Daesh, "the Islamic State", is collapsing. But Daesh, the organization, is not. What Forbes once declared to be "the richest terrorist organization the world has known" with an annual turnover of US$ 2 billion, is simply shifting tactics and preparing to resume guerrilla warfare, writes Joe Fallon..

Daesh, the ideology, remains potent and resilient. Its narrative is of a Manichean world of good (Daesh) and evil (all others). Highly embellished with selected citations from the Quran and the hadiths on end-times "proving" Daesh will be victorious, it calls on Muslims to take direct action now to establish a "true" Islamic state on earth. Such a narrative appeals to many extremists. Despite military setbacks, despite the failure of the prophecy of the battle of Dabiq to be fulfilled, by which the Daesh version of Islam would achieve ascendancy over the West, its "true believers" continue to believe. Passionately.

It is estimated by U.S. intelligence and counterterrorism experts that, to date, some 60,000 Daesh fighters have been killed. And still they fight.

Rifleman B will always be a Rifleman.

The stripes, crowns, laurels, stars and swords of rank... black, white, silver, gold or red... embroidered, stitched, printed or stamped... are unlikely to be his. His "Swift and Bold" lumbers along at the Experimental Corps' cadence of hundred and forty paces to the minute. This rate of advance is the unchanged distinction for Sir John Moore's 18th century dark, racing-Rifle-green innovation of the embodiment of the thinking solder, who continues to serve us all, Wellington, Richards, Fox, my family and yours, so well.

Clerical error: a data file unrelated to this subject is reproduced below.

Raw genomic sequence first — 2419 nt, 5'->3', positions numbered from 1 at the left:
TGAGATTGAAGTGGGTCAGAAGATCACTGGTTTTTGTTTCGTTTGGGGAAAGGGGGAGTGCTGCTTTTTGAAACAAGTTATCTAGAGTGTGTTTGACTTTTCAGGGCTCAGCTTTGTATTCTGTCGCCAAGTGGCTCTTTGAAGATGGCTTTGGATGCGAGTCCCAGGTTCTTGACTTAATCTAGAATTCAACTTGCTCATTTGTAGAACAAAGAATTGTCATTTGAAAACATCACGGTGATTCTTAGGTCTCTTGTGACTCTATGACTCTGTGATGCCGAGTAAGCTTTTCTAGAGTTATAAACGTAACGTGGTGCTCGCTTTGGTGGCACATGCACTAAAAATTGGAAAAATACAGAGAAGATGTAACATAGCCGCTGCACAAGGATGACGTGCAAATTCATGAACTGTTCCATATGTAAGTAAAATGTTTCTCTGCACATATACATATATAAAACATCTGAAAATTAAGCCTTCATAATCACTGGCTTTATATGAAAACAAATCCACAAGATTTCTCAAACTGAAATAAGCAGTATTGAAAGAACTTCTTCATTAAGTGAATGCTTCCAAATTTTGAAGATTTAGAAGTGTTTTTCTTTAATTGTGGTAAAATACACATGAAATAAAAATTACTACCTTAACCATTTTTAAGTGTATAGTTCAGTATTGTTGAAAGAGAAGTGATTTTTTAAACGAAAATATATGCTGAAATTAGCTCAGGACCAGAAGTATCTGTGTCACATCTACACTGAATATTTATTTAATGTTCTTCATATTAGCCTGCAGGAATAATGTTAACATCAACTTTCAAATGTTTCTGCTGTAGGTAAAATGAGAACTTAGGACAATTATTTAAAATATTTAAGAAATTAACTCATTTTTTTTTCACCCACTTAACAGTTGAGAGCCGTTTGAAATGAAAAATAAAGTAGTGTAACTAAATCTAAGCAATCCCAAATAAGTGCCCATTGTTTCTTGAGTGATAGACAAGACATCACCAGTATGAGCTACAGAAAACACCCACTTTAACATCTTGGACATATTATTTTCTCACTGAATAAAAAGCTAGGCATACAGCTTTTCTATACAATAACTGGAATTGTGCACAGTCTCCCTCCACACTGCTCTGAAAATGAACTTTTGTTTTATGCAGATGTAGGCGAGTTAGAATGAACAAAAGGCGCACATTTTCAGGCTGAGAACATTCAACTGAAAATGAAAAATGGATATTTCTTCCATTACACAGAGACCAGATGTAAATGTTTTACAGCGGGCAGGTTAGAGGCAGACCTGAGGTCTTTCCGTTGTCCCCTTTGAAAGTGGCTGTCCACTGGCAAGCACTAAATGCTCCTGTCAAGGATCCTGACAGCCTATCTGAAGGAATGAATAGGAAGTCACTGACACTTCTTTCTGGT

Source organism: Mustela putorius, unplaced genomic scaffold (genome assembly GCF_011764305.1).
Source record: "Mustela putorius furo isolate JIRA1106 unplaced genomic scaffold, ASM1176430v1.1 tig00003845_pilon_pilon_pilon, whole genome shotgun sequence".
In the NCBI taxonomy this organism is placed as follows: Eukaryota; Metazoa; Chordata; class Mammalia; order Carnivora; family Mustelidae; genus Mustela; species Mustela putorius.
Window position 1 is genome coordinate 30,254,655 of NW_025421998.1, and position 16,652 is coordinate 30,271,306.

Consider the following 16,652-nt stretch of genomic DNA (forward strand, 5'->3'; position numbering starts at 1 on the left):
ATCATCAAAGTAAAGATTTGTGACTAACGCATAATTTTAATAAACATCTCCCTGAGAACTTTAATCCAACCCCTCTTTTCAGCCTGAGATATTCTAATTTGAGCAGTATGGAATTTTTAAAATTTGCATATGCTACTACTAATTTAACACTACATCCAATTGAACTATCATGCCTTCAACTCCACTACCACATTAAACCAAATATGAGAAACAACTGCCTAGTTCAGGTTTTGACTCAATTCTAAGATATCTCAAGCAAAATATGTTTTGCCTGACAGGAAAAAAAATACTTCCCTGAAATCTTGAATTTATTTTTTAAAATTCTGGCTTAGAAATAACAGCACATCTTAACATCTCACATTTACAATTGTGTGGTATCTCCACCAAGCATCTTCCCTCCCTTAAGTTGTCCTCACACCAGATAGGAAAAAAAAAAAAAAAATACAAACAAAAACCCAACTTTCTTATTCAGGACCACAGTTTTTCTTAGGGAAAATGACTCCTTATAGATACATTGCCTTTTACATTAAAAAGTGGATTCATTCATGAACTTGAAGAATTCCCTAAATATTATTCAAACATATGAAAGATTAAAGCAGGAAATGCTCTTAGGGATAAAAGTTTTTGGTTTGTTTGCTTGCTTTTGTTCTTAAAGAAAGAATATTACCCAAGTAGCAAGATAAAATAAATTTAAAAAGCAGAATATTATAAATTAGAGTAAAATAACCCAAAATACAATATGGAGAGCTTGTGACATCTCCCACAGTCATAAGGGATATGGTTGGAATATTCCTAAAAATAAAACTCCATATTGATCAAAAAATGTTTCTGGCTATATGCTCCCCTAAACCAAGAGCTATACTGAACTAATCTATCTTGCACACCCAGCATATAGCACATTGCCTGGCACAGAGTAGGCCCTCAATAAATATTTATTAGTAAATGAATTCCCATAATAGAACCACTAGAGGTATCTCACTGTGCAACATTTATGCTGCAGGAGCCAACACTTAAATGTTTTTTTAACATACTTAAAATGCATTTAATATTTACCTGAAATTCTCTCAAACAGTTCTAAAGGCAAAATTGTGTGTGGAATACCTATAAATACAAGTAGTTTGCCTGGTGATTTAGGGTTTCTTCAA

So many prescribed lessons, quality instruction, Explanation, Demonstration, Imitation and Practice go, systematically, plan-fully and (of humane necessity) de-sensitisingly, into the uniquely standard casting of each and every modern Rifleman. That ingraining, into muscle memory, of each element of basic, advanced and continuation training, as skills combine into drills sequenced tactically as part of the operational art designed to achieve strategy, will, randomly, save some of our "happy few" lives, and help our band of Brothers and Amazons, to decide how best to do bad things to "very bad" people; to wit: the Queen's enemies.

Illegal immigration is probably one of the main security challenges Europe is facing. Never in recent history have so many people wanted to settle in Europe, either because they are threatened in their home countries and they seek asylum, or simply for economic reasons, as they want to enjoy a better life. But can one really talk about a European migration policy, asks Jean Cady ?

Amb. Mariano García Muñoz reports.
First: the new presence, but not real involvement, of the USA in the Middle East (ME).
It seems that the new policy of President Trump towards this region is not to shape it
according to a peace plan that might solve wars and national crisis and to start a nation
building program. The US President and his counsellors have the idea to forge an Arab-
Sunni coalition:
• To fight terrorism from the Islamic State (IS),
• To counter Iranian influence that is damaging the policy of Saudi Arabia
and its allies in the Persian Gulf and elsewhere,
• To negotiate peace between Israel and Palestine.